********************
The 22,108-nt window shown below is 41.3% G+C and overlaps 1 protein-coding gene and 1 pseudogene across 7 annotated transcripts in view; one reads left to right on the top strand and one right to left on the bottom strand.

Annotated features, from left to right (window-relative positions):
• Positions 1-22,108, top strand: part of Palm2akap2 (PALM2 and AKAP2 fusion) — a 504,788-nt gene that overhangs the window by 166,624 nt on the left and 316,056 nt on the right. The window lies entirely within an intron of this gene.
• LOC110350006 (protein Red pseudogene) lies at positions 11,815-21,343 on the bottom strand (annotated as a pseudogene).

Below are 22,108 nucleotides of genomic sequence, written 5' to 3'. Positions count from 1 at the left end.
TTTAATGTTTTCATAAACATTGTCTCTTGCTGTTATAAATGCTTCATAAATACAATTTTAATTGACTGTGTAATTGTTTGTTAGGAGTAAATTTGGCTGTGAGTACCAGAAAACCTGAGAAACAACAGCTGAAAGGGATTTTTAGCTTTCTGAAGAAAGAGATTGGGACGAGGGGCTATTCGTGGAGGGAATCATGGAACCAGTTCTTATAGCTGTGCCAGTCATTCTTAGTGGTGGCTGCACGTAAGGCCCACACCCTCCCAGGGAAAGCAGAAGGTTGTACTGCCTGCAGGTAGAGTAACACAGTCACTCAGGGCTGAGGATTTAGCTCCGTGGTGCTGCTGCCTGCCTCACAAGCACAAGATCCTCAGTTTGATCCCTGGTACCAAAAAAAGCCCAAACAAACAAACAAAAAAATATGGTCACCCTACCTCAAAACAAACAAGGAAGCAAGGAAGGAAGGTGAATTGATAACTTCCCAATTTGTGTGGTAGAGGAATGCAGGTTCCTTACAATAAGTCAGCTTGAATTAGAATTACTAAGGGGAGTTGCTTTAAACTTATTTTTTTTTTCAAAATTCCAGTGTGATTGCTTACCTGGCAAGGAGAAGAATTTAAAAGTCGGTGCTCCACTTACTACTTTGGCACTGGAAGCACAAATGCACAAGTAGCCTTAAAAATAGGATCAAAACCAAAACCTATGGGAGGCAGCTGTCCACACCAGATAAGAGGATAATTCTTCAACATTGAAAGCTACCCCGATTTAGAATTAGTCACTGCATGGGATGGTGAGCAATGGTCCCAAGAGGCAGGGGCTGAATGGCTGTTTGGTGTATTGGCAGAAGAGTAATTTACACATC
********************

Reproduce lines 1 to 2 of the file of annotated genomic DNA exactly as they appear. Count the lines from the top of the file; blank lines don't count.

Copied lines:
The 22,108-nt window shown below is 41.3% G+C and overlaps 1 protein-coding gene and 1 pseudogene across 7 annotated transcripts in view; one reads left to right on the top strand and one right to left on the bottom strand.

Annotated features, from left to right (window-relative positions):